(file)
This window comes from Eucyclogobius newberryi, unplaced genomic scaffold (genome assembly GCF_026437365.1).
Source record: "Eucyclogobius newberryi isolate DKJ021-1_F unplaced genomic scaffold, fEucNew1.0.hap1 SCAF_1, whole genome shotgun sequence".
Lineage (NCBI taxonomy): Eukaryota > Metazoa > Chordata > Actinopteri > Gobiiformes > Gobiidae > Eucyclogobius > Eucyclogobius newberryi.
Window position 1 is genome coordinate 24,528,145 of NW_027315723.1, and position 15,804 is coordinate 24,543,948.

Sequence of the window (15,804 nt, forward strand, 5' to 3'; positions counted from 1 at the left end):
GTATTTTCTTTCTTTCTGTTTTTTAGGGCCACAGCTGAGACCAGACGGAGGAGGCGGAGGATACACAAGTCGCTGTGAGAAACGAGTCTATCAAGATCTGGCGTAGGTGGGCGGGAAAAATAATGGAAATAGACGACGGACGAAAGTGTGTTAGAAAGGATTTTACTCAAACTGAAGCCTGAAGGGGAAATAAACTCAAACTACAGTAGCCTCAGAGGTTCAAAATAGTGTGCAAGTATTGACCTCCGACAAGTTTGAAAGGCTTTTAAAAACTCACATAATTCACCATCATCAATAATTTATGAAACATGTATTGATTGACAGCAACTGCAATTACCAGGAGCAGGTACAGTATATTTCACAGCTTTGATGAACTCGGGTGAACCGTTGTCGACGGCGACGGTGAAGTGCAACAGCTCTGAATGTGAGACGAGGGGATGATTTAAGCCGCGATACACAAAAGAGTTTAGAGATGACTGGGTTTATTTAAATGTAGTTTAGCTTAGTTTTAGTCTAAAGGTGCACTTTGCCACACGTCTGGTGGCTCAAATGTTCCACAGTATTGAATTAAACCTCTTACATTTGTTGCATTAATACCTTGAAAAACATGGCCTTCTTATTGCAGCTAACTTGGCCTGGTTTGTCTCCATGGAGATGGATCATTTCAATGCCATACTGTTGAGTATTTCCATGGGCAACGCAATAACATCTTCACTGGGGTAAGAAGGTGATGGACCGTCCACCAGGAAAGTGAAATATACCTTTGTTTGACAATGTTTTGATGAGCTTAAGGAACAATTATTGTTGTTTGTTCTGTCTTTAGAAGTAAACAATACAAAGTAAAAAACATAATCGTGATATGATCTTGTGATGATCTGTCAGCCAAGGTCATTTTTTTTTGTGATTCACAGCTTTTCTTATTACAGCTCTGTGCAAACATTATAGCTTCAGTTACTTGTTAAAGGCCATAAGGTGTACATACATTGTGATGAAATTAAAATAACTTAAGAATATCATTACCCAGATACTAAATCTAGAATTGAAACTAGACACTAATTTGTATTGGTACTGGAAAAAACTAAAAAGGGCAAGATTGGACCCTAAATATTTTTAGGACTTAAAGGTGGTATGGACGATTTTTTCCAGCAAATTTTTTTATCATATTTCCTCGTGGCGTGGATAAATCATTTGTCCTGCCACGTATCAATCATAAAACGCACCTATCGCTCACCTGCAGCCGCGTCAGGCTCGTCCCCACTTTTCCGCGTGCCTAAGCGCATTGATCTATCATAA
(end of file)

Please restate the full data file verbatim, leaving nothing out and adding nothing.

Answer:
This window comes from Eucyclogobius newberryi, unplaced genomic scaffold (genome assembly GCF_026437365.1).
Source record: "Eucyclogobius newberryi isolate DKJ021-1_F unplaced genomic scaffold, fEucNew1.0.hap1 SCAF_1, whole genome shotgun sequence".
Lineage (NCBI taxonomy): Eukaryota > Metazoa > Chordata > Actinopteri > Gobiiformes > Gobiidae > Eucyclogobius > Eucyclogobius newberryi.
Window position 1 is genome coordinate 24,528,145 of NW_027315723.1, and position 15,804 is coordinate 24,543,948.

Sequence of the window (15,804 nt, forward strand, 5' to 3'; positions counted from 1 at the left end):
GTATTTTCTTTCTTTCTGTTTTTTAGGGCCACAGCTGAGACCAGACGGAGGAGGCGGAGGATACACAAGTCGCTGTGAGAAACGAGTCTATCAAGATCTGGCGTAGGTGGGCGGGAAAAATAATGGAAATAGACGACGGACGAAAGTGTGTTAGAAAGGATTTTACTCAAACTGAAGCCTGAAGGGGAAATAAACTCAAACTACAGTAGCCTCAGAGGTTCAAAATAGTGTGCAAGTATTGACCTCCGACAAGTTTGAAAGGCTTTTAAAAACTCACATAATTCACCATCATCAATAATTTATGAAACATGTATTGATTGACAGCAACTGCAATTACCAGGAGCAGGTACAGTATATTTCACAGCTTTGATGAACTCGGGTGAACCGTTGTCGACGGCGACGGTGAAGTGCAACAGCTCTGAATGTGAGACGAGGGGATGATTTAAGCCGCGATACACAAAAGAGTTTAGAGATGACTGGGTTTATTTAAATGTAGTTTAGCTTAGTTTTAGTCTAAAGGTGCACTTTGCCACACGTCTGGTGGCTCAAATGTTCCACAGTATTGAATTAAACCTCTTACATTTGTTGCATTAATACCTTGAAAAACATGGCCTTCTTATTGCAGCTAACTTGGCCTGGTTTGTCTCCATGGAGATGGATCATTTCAATGCCATACTGTTGAGTATTTCCATGGGCAACGCAATAACATCTTCACTGGGGTAAGAAGGTGATGGACCGTCCACCAGGAAAGTGAAATATACCTTTGTTTGACAATGTTTTGATGAGCTTAAGGAACAATTATTGTTGTTTGTTCTGTCTTTAGAAGTAAACAATACAAAGTAAAAAACATAATCGTGATATGATCTTGTGATGATCTGTCAGCCAAGGTCATTTTTTTTTGTGATTCACAGCTTTTCTTATTACAGCTCTGTGCAAACATTATAGCTTCAGTTACTTGTTAAAGGCCATAAGGTGTACATACATTGTGATGAAATTAAAATAACTTAAGAATATCATTACCCAGATACTAAATCTAGAATTGAAACTAGACACTAATTTGTATTGGTACTGGAAAAAACTAAAAAGGGCAAGATTGGACCCTAAATATTTTTAGGACTTAAAGGTGGTATGGACGATTTTTTCCAGCAAATTTTTTTATCATATTTCCTCGTGGCGTGGATAAATCATTTGTCCTGCCACGTATCAATCATAAAACGCACCTATCGCTCACCTGCAGCCGCGTCAGGCTCGTCCCCACTTTTCCGCGTGCCTAAGCGCATTGATCTATCATAA